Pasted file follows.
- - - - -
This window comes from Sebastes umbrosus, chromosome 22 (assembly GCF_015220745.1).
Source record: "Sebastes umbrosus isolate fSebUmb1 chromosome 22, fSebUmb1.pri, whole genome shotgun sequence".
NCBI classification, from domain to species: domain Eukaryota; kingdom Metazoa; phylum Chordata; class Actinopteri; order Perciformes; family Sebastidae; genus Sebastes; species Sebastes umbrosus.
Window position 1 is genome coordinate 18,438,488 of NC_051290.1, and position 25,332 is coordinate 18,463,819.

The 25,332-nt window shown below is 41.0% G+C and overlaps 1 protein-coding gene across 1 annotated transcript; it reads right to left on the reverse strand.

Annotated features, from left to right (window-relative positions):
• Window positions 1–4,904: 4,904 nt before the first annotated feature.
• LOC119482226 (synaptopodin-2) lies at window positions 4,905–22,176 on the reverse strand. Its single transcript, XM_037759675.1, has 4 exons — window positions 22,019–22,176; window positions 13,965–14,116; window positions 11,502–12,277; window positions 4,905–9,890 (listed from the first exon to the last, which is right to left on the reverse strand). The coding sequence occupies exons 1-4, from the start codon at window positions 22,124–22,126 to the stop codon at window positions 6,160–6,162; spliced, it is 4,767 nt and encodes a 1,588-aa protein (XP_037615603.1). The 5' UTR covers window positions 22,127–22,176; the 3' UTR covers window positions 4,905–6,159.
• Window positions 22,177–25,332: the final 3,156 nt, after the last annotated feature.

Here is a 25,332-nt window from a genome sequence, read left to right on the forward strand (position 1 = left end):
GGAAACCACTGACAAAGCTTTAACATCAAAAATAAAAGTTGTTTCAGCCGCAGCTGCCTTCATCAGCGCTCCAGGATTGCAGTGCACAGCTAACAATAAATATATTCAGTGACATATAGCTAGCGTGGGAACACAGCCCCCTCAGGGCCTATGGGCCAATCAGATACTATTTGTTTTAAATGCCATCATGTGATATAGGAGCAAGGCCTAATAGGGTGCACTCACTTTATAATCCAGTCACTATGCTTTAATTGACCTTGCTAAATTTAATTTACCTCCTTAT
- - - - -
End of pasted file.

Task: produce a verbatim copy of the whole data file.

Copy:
This window comes from Sebastes umbrosus, chromosome 22 (assembly GCF_015220745.1).
Source record: "Sebastes umbrosus isolate fSebUmb1 chromosome 22, fSebUmb1.pri, whole genome shotgun sequence".
NCBI classification, from domain to species: domain Eukaryota; kingdom Metazoa; phylum Chordata; class Actinopteri; order Perciformes; family Sebastidae; genus Sebastes; species Sebastes umbrosus.
Window position 1 is genome coordinate 18,438,488 of NC_051290.1, and position 25,332 is coordinate 18,463,819.

The 25,332-nt window shown below is 41.0% G+C and overlaps 1 protein-coding gene across 1 annotated transcript; it reads right to left on the reverse strand.

Annotated features, from left to right (window-relative positions):
• Window positions 1–4,904: 4,904 nt before the first annotated feature.
• LOC119482226 (synaptopodin-2) lies at window positions 4,905–22,176 on the reverse strand. Its single transcript, XM_037759675.1, has 4 exons — window positions 22,019–22,176; window positions 13,965–14,116; window positions 11,502–12,277; window positions 4,905–9,890 (listed from the first exon to the last, which is right to left on the reverse strand). The coding sequence occupies exons 1-4, from the start codon at window positions 22,124–22,126 to the stop codon at window positions 6,160–6,162; spliced, it is 4,767 nt and encodes a 1,588-aa protein (XP_037615603.1). The 5' UTR covers window positions 22,127–22,176; the 3' UTR covers window positions 4,905–6,159.
• Window positions 22,177–25,332: the final 3,156 nt, after the last annotated feature.

Here is a 25,332-nt window from a genome sequence, read left to right on the forward strand (position 1 = left end):
GGAAACCACTGACAAAGCTTTAACATCAAAAATAAAAGTTGTTTCAGCCGCAGCTGCCTTCATCAGCGCTCCAGGATTGCAGTGCACAGCTAACAATAAATATATTCAGTGACATATAGCTAGCGTGGGAACACAGCCCCCTCAGGGCCTATGGGCCAATCAGATACTATTTGTTTTAAATGCCATCATGTGATATAGGAGCAAGGCCTAATAGGGTGCACTCACTTTATAATCCAGTCACTATGCTTTAATTGACCTTGCTAAATTTAATTTACCTCCTTAT